How small changes in your behaviour have a big impact on how you work, lead or follow
That’s the title of an ebook I wrote in early 2020, initially, as a series of 50 short blogs – index here – and as a framework for a longer book.
Section 1 YOU
Section 1.2 Your career is a unique business
Do you believe that your career is a unique business – one over seven billion in its uniqueness – or do you feel that’s just a fancy metaphor with no application to you?
Or perhaps you feel that work theory doesn’t matter to you because power in the workplace is all that matters.
If you don’t have power or if you can’t afford to lose your job you must “suck it up”, keep your head down and play the game. Is that how you feel?
You could well argue, therefore, that being a “micro-business” doesn’t matter if you feel you are a comparatively weak business in the market.
But even if you feel that speaking about your career as a micro-business is meaningless in practice you cannot deny that the statement is true.
You are a unique professional services firm on legs selling your services for cash and soft benefits, whether you like it or not.
If you accept that premise, even reluctantly, it follows that:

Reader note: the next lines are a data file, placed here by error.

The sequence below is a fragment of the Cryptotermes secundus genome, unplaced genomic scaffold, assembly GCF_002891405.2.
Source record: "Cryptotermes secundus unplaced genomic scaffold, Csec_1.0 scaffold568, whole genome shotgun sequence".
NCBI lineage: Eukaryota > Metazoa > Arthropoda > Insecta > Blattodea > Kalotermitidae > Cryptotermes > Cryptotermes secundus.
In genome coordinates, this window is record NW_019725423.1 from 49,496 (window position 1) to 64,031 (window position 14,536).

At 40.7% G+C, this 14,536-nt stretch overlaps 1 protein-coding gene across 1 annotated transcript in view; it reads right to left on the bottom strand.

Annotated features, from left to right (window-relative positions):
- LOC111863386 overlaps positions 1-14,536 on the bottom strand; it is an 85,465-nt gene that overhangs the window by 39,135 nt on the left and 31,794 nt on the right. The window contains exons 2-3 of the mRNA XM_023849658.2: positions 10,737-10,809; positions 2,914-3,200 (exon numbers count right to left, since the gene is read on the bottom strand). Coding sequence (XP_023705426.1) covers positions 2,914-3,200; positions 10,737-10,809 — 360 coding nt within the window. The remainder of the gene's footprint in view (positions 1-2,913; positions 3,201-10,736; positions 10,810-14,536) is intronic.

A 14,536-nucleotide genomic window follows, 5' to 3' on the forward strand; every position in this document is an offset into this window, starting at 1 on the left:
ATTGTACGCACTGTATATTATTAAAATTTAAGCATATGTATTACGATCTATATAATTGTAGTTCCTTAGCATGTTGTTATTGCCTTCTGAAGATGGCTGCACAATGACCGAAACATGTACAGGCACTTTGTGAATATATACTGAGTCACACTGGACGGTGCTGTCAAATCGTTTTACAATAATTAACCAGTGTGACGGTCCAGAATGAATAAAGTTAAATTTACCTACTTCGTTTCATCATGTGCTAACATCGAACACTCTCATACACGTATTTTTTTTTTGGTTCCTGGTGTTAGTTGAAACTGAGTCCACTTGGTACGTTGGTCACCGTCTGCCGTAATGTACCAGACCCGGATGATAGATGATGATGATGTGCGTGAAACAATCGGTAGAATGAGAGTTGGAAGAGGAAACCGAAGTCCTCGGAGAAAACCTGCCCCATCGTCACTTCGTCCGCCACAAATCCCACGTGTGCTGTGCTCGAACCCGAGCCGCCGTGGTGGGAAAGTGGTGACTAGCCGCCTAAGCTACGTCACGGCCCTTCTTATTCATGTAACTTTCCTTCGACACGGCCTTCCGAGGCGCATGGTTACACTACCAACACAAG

- if you are not running you as a business, you are missing out
- if you are running you as a business, you can improve it
- and, above all, you have a unique competitive advantage. You.
The dictionary definitions of “career”, “unique” and “business” are:
- career /kəˈrɪə/ noun an occupation undertaken for a significant period of a person’s life and with opportunities for progress
If you have doubts about your uniqueness consider this from the University of Zurich (July 2018): “Every person has a unique brain anatomy”. Like fingerprints, no two people have the same brain anatomy, this study has shown. This uniqueness is the result of a combination of genetic factors and individual life experiences.
But you know this fact already. It’s not controversial.
What is up for debate is the extent to which uniqueness matters in a world where power and money appear to trump uniqueness.
My contention is that we underutilise and under-appreciate our uniqueness; that organisations therefore so do and so we have more power than we think we have.
What does this mean in practice for you?
It means that if you work for others you can rebalance your relative power by paying more attention – through small changes in your behaviour – to the business of being you.
If you lead others, and you accept the principle of uniqueness, then you can creating a better environment for the people you lead to thrive. All boats will rise.
Finally, if your organisation accepts the principle of unique career micro-businesses then it can reframe its entire “talent” strategy around that principle.
The chapters that follow explain how to achieve these changes.
First step is to accept that you’re unique.
Difficult to believe, I know.
But it’s true.